No issue better illustrates the disconnect between the political class and the public. IDS’s legislation was a mean-spirited fuck you to the strivers, the struggling precariat, working class people looking for work in a stagnant job market, graduates entering the real world without the certainties and safety net enjoyed by their parents. Labour lost more support than it knew.

I have always voted whenever given the opportunity, but am seriously wondering whether there is a point now. Is it responsible of me to help the people who devise and implement these policies? If I lose my job, should I have to work unpaid for a failing retail chain, removing a paid job from someone else, and wasting time when I could be looking for an actual paid job for myself? Should I have to go bankrupt and my WordPress blog shut down because of some vexatious complaint from Milo Yiannopoulos, Stephen Leather or the BWA?

The conservative journalist Willard Foxton said it best: ‘Congratulations to the Labour Party on managing to fuck the country even when out of power.’


[Humorous caption pending assessment from Leveson Web Images (Amusement and Jocularity) Sub-Committee]

(Image: Telegraph)

Rough Justice: Stephen Leather’s Sturm und Drang

March 18, 2013

roughjusticeWhen Jeremy Duns was undergoing his investigation into the fraud, bully and thriller writer, Stephen Leather, he mentioned a Leather novel called Rough Justice, and linked to a talkboard where commenters shared their impressions of the book. One comment runs: ‘I have just finished reading a Stephen Leather book, and afterwards I was left with an uncomfortable feeling that he could well be a racist. Yes – his characters are doing the talking, but they get their strange ideas from him.’ Another: ‘This man in my opinion if he is not a racist, he does a very good impression of being one.’

A few weeks back, I came across a copy of Rough Justice in a second hand bookshop, and was curious enough to buy it. I’ve just finished the novel. It’s extremely disturbing. In it the hero, ex SAS man turned undercover cop Spider Shepherd, is tasked with investigating a group of undercover TSG officers who have taken it themselves to rampage around the city, killing and torturing violent criminals. As his investigation progresses, Spider becomes conflicted and develops a sympathy with the vigilante cops that is at odds with his stated mission to destroy the rogue cell. The ethical issue here is obvious and worth exploring, with hard questions about the limitations of blind justice, courts that let victims down, and the consequences of taking the law into your own hands.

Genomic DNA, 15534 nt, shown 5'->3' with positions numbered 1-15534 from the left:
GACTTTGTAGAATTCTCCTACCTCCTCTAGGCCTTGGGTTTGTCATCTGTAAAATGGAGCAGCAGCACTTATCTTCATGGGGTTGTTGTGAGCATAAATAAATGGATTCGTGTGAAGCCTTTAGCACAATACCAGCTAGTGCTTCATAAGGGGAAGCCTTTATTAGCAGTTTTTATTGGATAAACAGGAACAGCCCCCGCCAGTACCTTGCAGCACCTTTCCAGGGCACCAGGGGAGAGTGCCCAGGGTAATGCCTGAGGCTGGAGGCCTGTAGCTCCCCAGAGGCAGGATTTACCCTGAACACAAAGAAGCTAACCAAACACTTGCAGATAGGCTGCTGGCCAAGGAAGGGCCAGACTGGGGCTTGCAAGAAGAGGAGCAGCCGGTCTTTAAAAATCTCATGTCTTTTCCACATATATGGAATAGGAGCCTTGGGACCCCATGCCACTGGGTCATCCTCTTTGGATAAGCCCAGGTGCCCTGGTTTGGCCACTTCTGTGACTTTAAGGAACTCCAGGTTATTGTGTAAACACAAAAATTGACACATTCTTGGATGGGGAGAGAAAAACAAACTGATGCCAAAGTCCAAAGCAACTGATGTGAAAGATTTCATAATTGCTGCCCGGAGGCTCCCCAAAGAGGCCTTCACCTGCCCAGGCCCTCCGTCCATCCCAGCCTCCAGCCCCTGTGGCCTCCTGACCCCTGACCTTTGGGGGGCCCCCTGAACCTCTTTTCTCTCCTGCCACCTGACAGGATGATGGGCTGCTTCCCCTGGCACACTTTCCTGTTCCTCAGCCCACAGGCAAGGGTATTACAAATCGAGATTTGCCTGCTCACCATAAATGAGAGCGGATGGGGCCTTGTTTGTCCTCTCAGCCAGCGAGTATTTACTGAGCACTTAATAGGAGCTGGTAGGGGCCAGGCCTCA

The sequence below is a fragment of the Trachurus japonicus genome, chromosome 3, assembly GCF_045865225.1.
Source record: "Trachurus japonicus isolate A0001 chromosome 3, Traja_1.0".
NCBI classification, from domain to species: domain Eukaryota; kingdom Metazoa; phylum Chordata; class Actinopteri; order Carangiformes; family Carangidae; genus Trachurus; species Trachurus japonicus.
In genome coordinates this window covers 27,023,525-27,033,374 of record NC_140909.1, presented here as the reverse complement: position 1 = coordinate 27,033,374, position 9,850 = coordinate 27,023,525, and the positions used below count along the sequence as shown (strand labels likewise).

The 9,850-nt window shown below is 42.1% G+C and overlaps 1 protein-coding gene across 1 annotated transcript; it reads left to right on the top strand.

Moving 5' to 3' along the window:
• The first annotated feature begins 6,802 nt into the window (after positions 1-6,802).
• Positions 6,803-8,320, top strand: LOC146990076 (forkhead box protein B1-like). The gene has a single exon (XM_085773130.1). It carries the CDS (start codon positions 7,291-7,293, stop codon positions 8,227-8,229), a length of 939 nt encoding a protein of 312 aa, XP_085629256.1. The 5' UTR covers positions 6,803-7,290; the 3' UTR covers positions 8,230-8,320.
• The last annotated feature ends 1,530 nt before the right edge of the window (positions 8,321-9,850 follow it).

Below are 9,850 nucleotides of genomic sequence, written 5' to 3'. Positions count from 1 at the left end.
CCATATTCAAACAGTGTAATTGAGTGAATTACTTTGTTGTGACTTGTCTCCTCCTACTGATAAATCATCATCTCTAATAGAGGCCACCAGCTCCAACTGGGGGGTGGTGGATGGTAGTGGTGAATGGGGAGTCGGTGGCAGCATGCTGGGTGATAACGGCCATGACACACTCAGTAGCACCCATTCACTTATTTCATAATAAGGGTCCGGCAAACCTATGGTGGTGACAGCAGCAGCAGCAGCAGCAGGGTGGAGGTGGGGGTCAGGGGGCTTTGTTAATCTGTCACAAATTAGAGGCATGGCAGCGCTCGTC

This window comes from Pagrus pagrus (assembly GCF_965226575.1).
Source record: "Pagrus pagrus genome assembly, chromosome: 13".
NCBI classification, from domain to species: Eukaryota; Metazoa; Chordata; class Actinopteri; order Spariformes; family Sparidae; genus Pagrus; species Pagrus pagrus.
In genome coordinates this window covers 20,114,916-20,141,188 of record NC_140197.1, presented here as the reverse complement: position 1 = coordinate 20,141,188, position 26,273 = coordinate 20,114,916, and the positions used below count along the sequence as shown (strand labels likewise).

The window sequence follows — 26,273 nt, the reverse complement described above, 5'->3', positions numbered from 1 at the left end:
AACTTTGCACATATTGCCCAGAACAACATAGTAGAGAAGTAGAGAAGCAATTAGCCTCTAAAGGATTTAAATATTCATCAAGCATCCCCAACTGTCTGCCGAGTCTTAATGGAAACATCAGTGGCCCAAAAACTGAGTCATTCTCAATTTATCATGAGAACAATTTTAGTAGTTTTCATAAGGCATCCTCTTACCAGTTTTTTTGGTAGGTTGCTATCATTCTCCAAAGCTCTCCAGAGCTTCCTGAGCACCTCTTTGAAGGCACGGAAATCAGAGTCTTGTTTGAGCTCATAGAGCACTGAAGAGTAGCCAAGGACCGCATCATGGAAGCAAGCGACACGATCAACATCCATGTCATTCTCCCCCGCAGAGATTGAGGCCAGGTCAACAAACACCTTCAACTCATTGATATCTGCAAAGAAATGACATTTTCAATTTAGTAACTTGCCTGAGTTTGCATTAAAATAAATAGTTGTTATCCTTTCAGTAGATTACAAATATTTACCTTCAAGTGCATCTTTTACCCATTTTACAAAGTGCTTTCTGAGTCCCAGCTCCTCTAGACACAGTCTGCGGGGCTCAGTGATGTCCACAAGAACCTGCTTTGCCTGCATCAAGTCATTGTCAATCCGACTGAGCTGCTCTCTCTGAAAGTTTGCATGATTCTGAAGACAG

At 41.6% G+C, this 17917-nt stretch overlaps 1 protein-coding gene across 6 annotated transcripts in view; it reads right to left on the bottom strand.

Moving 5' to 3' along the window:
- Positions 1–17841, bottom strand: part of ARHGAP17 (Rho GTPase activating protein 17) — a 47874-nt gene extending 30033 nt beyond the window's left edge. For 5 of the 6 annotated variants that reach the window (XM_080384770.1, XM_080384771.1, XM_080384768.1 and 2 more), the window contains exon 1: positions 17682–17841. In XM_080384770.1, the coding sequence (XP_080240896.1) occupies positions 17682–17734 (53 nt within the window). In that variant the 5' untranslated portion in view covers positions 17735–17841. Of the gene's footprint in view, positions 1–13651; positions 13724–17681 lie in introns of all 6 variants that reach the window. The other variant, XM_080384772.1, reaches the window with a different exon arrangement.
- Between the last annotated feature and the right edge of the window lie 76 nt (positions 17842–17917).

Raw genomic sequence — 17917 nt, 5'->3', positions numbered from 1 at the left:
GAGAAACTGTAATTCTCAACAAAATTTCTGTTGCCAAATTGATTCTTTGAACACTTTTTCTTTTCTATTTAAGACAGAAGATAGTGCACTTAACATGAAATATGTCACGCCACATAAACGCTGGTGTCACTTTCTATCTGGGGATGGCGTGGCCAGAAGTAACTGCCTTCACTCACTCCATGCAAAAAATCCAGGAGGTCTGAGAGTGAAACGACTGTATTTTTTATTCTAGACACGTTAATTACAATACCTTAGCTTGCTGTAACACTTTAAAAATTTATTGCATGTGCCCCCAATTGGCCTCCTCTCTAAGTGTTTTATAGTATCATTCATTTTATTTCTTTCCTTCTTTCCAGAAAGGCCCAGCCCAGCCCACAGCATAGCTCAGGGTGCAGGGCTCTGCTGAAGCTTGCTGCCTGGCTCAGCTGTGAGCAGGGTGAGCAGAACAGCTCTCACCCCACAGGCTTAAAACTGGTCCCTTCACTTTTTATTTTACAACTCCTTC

So far, so reasonable. Many crime writers have written on these timeless themes, the obvious recent example being the Dexter novels of Jeff Lindsay, which chronicle the adventures of a serial killer who targets only other villains. Leather’s book carries the same flaws as many airport thrillers, with clunking dialogue attribution, cheesy horseplay, two-dimensional characters and a fetish for military gadgetry: ‘Shepherd’s bergen was a GS issue, general service. The troopers were running with SAS-issue, bigger, with a zipped compartment on the lid, a zip on the outer central pouch, buckles on the side lids’ – etcetera. Someone should also tell Leather’s crowdsourced editors that you don’t need to capitalise common nouns like ‘regiment’ or italicise the word ‘latte’. But Leather does the job, he can tell a story and keep you reading. He’s also done his research, or at least paid someone else to do it. The procedural details ring true.

But here’s the thing. Leather is obsessed with race and immigration. The villains targeted by his vigilante squad are overwhelmingly black minority ethnic, and they are killed and tortured in loving detail. Leather is smart enough to throw a few white bodies onto the pyre, British paedophiles and child killers, but mainly the bad guys are sex-trafficking Romanians, Ba’athist cab drivers, Jamaican gangsters. Even when they are not getting hanged and castrated by his TSG squad, immigrants are mostly portrayed in a bad light. Spider Shepherd, waiting to board a ferry to Ireland, sees a ‘group of Romanian gypsies… the men unshaven and wearing cheap suits, the women with gold hooped earrings and brightly coloured skirts, several holding small babies.’ Soon as boarding is announced, ‘The gypsies pushed their way to the front of the queue.’

It’s those little details that are the most unsettling, because they show that Leather can be subtle when he wants to, but mostly the master storyteller lets his characters speak freely. Interrogating a black London-born criminal, his TSG squad laugh when the gangbanger declares: ‘I’m as British as you.’

The policeman looked pained. ‘Two words, Denzel. Dog. Stable.’

Holmes frowned. ‘What?’

‘Just because a dog is born in a stable doesn’t make it a horse.’

This Powellite racism is the very least of it. Barely a section passes without an anti-immigrant tirade. Here’s a few from pages arrived by flipping through the book at random.

‘All we ever get over here are the bad ones,’ said the policeman. He took a long drag at his cigarette and blew smoke at Mironescu. ‘We get the pickpockets, the gypsy beggars, the hookers, and that’s about it. Why do we never hear about Romanian doctors or Romanian engineers or even Romanian cockle pickers?’